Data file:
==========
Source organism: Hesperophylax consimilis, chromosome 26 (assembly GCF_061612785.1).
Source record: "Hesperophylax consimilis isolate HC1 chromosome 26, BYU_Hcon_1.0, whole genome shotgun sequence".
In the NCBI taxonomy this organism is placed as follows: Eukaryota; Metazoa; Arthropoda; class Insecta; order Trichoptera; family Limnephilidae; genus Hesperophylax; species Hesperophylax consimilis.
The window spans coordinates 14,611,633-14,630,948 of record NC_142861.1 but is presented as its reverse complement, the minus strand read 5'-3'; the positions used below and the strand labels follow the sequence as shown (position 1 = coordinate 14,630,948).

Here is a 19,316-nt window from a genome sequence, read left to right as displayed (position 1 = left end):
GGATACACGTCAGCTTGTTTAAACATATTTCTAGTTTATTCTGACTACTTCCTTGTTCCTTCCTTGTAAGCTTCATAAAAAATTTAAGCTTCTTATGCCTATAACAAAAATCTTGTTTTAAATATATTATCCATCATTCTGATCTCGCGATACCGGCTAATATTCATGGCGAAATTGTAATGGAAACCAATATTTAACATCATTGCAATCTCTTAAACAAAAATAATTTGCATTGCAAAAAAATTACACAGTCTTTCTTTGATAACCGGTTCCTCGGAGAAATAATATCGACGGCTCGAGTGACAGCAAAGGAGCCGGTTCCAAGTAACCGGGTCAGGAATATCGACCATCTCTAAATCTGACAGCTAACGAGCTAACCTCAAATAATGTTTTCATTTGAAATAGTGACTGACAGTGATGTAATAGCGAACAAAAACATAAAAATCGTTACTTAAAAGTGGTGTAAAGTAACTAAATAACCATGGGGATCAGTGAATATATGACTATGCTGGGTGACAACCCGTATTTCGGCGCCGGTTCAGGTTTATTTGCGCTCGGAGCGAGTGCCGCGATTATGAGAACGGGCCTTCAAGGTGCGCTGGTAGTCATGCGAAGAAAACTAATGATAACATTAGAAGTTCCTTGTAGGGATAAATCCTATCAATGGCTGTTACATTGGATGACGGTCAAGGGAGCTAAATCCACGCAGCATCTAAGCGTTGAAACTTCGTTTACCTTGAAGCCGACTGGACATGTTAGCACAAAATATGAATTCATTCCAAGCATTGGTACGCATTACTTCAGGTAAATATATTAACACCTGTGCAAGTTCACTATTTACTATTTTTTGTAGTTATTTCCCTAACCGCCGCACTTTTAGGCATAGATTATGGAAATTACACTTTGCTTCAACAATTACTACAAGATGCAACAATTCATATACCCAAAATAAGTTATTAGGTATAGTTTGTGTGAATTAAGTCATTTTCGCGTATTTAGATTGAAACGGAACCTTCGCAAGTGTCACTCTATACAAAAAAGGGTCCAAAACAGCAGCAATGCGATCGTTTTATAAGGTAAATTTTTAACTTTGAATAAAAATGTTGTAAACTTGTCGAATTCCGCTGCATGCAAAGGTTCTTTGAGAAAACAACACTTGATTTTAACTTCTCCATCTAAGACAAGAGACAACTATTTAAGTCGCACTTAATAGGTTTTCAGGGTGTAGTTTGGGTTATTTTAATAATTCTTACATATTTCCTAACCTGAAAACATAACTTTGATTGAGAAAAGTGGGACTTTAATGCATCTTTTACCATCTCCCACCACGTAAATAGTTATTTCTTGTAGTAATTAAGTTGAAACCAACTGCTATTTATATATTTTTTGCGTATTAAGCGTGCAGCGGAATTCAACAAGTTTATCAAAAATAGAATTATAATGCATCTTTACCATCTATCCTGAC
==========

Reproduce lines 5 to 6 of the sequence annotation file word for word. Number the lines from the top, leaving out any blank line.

Here is a 19,316-nt window from a genome sequence, read left to right as displayed (position 1 = left end):
GGATACACGTCAGCTTGTTTAAACATATTTCTAGTTTATTCTGACTACTTCCTTGTTCCTTCCTTGTAAGCTTCATAAAAAATTTAAGCTTCTTATGCCTATAACAAAAATCTTGTTTTAAATATATTATCCATCATTCTGATCTCGCGATACCGGCTAATATTCATGGCGAAATTGTAATGGAAACCAATATTTAACATCATTGCAATCTCTTAAACAAAAATAATTTGCATTGCAAAAAAATTACACAGTCTTTCTTTGATAACCGGTTCCTCGGAGAAATAATATCGACGGCTCGAGTGACAGCAAAGGAGCCGGTTCCAAGTAACCGGGTCAGGAATATCGACCATCTCTAAATCTGACAGCTAACGAGCTAACCTCAAATAATGTTTTCATTTGAAATAGTGACTGACAGTGATGTAATAGCGAACAAAAACATAAAAATCGTTACTTAAAAGTGGTGTAAAGTAACTAAATAACCATGGGGATCAGTGAATATATGACTATGCTGGGTGACAACCCGTATTTCGGCGCCGGTTCAGGTTTATTTGCGCTCGGAGCGAGTGCCGCGATTATGAGAACGGGCCTTCAAGGTGCGCTGGTAGTCATGCGAAGAAAACTAATGATAACATTAGAAGTTCCTTGTAGGGATAAATCCTATCAATGGCTGTTACATTGGATGACGGTCAAGGGAGCTAAATCCACGCAGCATCTAAGCGTTGAAACTTCGTTTACCTTGAAGCCGACTGGACATGTTAGCACAAAATATGAATTCATTCCAAGCATTGGTACGCATTACTTCAGGTAAATATATTAACACCTGTGCAAGTTCACTATTTACTATTTTTTGTAGTTATTTCCCTAACCGCCGCACTTTTAGGCATAGATTATGGAAATTACACTTTGCTTCAACAATTACTACAAGATGCAACAATTCATATACCCAAAATAAGTTATTAGGTATAGTTTGTGTGAATTAAGTCATTTTCGCGTATTTAGATTGAAACGGAACCTTCGCAAGTGTCACTCTATACAAAAAAGGGTCCAAAACAGCAGCAATGCGATCGTTTTATAAGGTAAATTTTTAACTTTGAATAAAAATGTTGTAAACTTGTCGAATTCCGCTGCATGCAAAGGTTCTTTGAGAAAACAACACTTGATTTTAACTTCTCCATCTAAGACAAGAGACAACTATTTAAGTCGCACTTAATAGGTTTTCAGGGTGTAGTTTGGGTTATTTTAATAATTCTTACATATTTCCTAACCTGAAAACATAACTTTGATTGAGAAAAGTGGGACTTTAATGCATCTTTTACCATCTCCCACCACGTAAATAGTTATTTCTTGTAGTAATTAAGTTGAAACCAACTGCTATTTATATATTTTTTGCGTATTAAGCGTGCAGCGGAATTCAACAAGTTTATCAAAAATAGAATTATAATGCATCTTTACCATCTATCCTGAC